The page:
The Fast Forward Labs research team is developing our next prototype, which will demonstrate an application of probabilistic programming. Probabilistic programming languages are a set of high-level languages that lower the barrier to entry for Bayesian data analysis.
Bayesian data analysis is often seen as the best approach to machine learning. Models derived by this process are highly interpretable, in contrast to other modern models like neural networks and support vector machines. Transparency like this is crucial in industries - such as healthcare and financial services - that have a legal or ethical duty to ensure safety or fairness.
On top of that transparency, the results of Bayesian modeling are complete probability distributions, which means their predictions come with meaningful confidence intervals. Confidence is an important part of interpretability, but is also a key ingredient for deciding whether to act on a prediction immediately or incur the cost of obtaining more data (as in active learning).
Interpretability and confidence have made Bayesian inference very popular in experimental science, where the explicit goal is interpreting a model in the context of data and obtaining more data can be expensive. But Bayesian inference was little used outside academia until recently: as it turns out, the practical engineering challenges of applying it in businesses are enormous.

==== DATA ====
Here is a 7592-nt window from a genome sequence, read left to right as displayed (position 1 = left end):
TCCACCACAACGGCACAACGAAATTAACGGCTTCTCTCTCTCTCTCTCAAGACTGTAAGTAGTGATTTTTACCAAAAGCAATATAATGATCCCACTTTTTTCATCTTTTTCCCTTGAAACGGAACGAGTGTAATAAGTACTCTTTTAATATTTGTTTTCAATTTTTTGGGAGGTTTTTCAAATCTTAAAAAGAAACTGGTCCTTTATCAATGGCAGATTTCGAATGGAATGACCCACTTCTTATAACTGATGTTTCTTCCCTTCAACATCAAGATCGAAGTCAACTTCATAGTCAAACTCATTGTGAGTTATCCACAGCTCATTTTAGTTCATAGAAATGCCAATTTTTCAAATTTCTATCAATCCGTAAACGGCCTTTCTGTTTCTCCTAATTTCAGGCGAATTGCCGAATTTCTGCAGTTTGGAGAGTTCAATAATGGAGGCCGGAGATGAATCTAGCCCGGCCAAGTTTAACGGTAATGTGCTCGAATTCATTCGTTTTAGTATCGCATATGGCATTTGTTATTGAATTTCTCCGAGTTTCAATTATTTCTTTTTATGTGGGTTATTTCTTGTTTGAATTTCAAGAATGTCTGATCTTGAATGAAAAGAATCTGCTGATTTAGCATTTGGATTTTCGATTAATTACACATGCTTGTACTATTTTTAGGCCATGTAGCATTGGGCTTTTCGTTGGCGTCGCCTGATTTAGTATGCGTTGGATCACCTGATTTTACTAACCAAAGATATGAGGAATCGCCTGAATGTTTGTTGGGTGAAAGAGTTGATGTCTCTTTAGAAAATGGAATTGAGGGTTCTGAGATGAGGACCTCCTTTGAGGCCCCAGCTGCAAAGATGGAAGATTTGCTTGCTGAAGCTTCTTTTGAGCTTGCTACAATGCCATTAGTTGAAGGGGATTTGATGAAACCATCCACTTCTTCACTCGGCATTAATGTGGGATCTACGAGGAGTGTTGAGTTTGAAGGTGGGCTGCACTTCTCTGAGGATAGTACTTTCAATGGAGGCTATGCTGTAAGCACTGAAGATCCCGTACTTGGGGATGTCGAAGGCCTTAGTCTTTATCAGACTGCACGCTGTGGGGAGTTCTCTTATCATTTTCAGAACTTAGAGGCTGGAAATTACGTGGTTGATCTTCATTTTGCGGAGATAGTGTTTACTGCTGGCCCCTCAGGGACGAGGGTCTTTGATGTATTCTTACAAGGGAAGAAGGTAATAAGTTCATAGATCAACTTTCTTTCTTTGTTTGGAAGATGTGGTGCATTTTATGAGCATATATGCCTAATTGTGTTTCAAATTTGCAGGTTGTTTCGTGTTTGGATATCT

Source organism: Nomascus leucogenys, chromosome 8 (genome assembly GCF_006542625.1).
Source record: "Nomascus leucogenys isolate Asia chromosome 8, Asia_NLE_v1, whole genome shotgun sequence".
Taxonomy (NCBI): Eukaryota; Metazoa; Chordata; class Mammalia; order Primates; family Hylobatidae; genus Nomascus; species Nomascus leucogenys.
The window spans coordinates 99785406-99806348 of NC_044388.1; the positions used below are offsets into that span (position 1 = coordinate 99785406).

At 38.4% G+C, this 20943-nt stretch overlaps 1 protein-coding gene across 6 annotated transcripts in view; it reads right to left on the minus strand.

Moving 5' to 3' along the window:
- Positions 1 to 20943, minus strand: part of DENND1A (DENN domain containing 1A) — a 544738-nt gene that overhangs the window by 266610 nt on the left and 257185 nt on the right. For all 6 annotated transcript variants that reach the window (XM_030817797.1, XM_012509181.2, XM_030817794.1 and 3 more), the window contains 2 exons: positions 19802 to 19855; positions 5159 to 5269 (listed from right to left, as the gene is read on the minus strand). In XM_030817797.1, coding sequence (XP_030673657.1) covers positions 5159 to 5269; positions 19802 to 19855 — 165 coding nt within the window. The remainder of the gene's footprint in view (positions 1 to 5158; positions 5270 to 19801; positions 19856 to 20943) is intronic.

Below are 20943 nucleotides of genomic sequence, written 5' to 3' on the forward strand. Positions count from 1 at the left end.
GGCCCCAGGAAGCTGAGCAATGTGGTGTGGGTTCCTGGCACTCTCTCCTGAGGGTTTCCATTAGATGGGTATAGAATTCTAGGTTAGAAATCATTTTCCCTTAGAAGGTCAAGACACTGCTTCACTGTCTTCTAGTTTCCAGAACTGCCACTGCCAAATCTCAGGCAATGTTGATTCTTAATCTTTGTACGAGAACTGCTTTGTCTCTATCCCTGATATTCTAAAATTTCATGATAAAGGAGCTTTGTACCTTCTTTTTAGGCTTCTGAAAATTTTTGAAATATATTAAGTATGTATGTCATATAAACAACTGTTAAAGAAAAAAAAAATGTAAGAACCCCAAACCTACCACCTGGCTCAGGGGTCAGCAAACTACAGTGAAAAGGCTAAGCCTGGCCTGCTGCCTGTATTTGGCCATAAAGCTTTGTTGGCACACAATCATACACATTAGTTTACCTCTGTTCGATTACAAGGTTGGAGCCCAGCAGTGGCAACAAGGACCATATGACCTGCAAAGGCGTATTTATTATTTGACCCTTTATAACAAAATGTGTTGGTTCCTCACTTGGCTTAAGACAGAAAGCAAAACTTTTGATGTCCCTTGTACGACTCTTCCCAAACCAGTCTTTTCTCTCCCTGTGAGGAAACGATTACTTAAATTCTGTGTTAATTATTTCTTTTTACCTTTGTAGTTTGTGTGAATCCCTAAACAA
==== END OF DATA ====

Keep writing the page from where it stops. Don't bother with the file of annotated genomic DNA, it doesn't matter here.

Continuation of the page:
Probabilistic programming languages are changing the game. The algorithms used in Bayesian inference are baked into these languages as primitives, and the syntax is optimized to permit precise and concise specification of complex models. Thanks to recent algorithmic advances, users don’t even have set tuning parameters: they simply state the structure of the model, feed in the data, and let the language take care of the rest.
To illustrate the power of probabilistic programming, we developed an iPython notebook that shows how it simplifies and improves anomaly detection. In it, we show a traditional approach to anomaly detection, notice where that approach starts to fail, and show how probabilistic programming provides a more rigorous and robust approach.
More from the Blog
Apr 26 2016
by — Since we released our text summarization resources, the legal technology community has shown interest in leveraging summarization technology to support litigation document review, deposition digests, and contract analysis. Data scientist interest to use machine learning to mine legal document corpuses and support legal strategy was also one factor motivating our summarization research. The t...
May 12 2016
Please join us May 24 at 1:00 pm EST/10:00 am PST for an online discussion about how recent breakthroughs in deep learning allow us to extract and process meaning from text. This opens up a vast range of applications: summarization, instant translation, semantic search, document clustering, and even speech recognition. We’ll be joined by Agolo, a startup focused on text summarization. You can ...
Jun 26 2018
by — Today’s machines can identify objects in photographs, predict loan repayments or defaults, write short summaries of long articles, or recommend movies you may like. Up until now, machines have achieved mastery through laser-like focus; most machine learning algorithms today train models to master one task, and one task only. We are excited to introduce multi-task learning in our upcoming webina...